The concept of the Scrum Daily Meeting is really quite simple.  All that each person needs to do is answer the three simple questions (What have you done?  What do you plan to do?  What impediments do you have?) and everybody is back to work in 15 minutes or less, right?  After attending a lot of these meetings, I’ve learned that there is more to it than meets the eye.

 

I currently am the ScrumMaster for two teams.  Team Q has about 10 people that attend the daily meeting.  The meeting is a stand-up meeting in an open space in our “cubedom”.  All the team members are usually concise in their reports, only elaborating when they are running into some sort of problem.  The meeting is almost always done in 15 minutes.  I actually only make it to about half of the daily meeting due to other commitments, but the meeting is very effective without me present.

 

Team S has 5 people that attend the daily meeting.  We go to a slightly more comfortable spot in cubedom and often actually sit down.  The team members frequently go into more detail in their reports and problem solving sessions frequently break out.  It’s not uncommon for the meeting to last 20-25 minutes.

 

Which team has the more effective daily meeting – Team Q or Team S?  I personally think they are both effective.  Problem solving is usually discouraged at the daily meeting with Scrum.  But since Team S is a small team where everyone is involved in all aspects of the project, it actually is a good time for the team to do this.  The larger size of Team Q doesn’t allow problem solving or more detail because not everyone would be interested.  So problem solving needs to be done off-line.  The bottom line is that the respective approaches work for each team.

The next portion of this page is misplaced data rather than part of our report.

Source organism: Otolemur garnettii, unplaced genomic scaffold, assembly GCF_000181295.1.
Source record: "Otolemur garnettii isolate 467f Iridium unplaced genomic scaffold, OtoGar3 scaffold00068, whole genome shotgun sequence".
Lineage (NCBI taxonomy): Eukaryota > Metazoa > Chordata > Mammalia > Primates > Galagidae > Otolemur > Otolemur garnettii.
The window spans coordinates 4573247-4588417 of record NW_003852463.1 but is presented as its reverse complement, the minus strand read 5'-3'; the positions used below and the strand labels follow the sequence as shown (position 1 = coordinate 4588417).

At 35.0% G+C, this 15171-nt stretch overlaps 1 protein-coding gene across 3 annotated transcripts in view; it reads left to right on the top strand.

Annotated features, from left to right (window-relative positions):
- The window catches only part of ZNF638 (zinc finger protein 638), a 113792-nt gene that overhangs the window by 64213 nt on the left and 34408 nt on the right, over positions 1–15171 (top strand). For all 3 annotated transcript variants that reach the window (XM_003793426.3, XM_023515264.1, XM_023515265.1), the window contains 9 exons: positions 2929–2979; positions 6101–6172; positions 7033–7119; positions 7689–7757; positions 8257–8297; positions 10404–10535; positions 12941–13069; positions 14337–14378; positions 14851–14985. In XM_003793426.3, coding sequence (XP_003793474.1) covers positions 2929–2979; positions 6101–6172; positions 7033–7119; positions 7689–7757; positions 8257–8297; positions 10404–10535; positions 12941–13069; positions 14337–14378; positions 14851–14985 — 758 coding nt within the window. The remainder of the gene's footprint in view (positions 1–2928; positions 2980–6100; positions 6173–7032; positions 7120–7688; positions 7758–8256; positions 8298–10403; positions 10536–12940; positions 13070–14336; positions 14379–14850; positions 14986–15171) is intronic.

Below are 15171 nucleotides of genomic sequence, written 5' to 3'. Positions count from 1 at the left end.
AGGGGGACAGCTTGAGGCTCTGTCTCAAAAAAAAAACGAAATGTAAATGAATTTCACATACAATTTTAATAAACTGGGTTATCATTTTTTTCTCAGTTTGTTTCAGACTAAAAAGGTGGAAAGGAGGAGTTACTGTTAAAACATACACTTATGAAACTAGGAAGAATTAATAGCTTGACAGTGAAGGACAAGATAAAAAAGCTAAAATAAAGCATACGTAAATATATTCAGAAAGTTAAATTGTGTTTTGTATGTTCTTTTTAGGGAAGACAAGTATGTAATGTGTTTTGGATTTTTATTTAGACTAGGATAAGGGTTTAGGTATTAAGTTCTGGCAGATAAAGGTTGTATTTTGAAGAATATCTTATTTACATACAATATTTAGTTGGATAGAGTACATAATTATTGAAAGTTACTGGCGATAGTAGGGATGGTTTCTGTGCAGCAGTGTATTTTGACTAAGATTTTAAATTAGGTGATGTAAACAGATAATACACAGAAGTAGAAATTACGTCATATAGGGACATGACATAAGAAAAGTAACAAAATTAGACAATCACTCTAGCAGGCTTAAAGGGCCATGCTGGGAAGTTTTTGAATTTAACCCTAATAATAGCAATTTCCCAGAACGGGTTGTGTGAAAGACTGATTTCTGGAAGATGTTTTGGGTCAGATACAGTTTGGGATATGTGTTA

Here are a few tips for running a smooth daily meeting:

  • Don’t update tasks with new estimates at the meeting.  It takes too much time, for one thing.  The other reason not to do this is you can get a feel of the team members being accountable to the ScrumMaster.  What you really want is a self managed team that is accountable to each other, not the ScrumMaster.
  • Do make sure the tasks are updated with estimates before the meeting and the burndown is present at the meeting. 
  • Do limit problem solving.
  • Do make sure the individual tasks are descriptive and granular.  It’s ideal when estimates for individual tasks are around one day.  If the tasks are large and vague, it takes a long time for the team member to describe what she’s doing and for the rest of the team to understand. 
  • If a team member doesn’t burn down any time for a task because she discovered a new predecessor task that wasn’t accounted for, make sure the new task gets added to the sprint.  That way you have a better history and a more accurate burndown chart.

It can be a challenge to make the daily meetings feel productive at times, but a few simple guidelines can help it be one of the most useful practices of Scrum.